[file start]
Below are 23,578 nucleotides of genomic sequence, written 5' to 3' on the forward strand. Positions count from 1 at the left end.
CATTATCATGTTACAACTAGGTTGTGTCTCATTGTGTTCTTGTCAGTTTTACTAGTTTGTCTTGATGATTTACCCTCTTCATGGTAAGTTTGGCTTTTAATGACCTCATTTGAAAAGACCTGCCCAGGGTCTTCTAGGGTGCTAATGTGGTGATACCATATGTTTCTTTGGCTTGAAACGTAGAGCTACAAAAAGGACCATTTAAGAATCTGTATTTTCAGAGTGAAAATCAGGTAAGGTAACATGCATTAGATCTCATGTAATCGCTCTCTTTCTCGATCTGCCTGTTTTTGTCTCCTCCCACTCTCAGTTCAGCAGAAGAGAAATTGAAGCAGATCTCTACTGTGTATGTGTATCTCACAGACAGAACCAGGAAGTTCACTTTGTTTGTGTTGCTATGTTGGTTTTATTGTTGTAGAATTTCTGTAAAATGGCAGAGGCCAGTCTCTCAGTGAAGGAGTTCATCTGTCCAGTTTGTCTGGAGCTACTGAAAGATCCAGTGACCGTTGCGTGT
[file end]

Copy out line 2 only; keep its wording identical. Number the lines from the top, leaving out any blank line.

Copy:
CATTATCATGTTACAACTAGGTTGTGTCTCATTGTGTTCTTGTCAGTTTTACTAGTTTGTCTTGATGATTTACCCTCTTCATGGTAAGTTTGGCTTTTAATGACCTCATTTGAAAAGACCTGCCCAGGGTCTTCTAGGGTGCTAATGTGGTGATACCATATGTTTCTTTGGCTTGAAACGTAGAGCTACAAAAAGGACCATTTAAGAATCTGTATTTTCAGAGTGAAAATCAGGTAAGGTAACATGCATTAGATCTCATGTAATCGCTCTCTTTCTCGATCTGCCTGTTTTTGTCTCCTCCCACTCTCAGTTCAGCAGAAGAGAAATTGAAGCAGATCTCTACTGTGTATGTGTATCTCACAGACAGAACCAGGAAGTTCACTTTGTTTGTGTTGCTATGTTGGTTTTATTGTTGTAGAATTTCTGTAAAATGGCAGAGGCCAGTCTCTCAGTGAAGGAGTTCATCTGTCCAGTTTGTCTGGAGCTACTGAAAGATCCAGTGACCGTTGCGTGT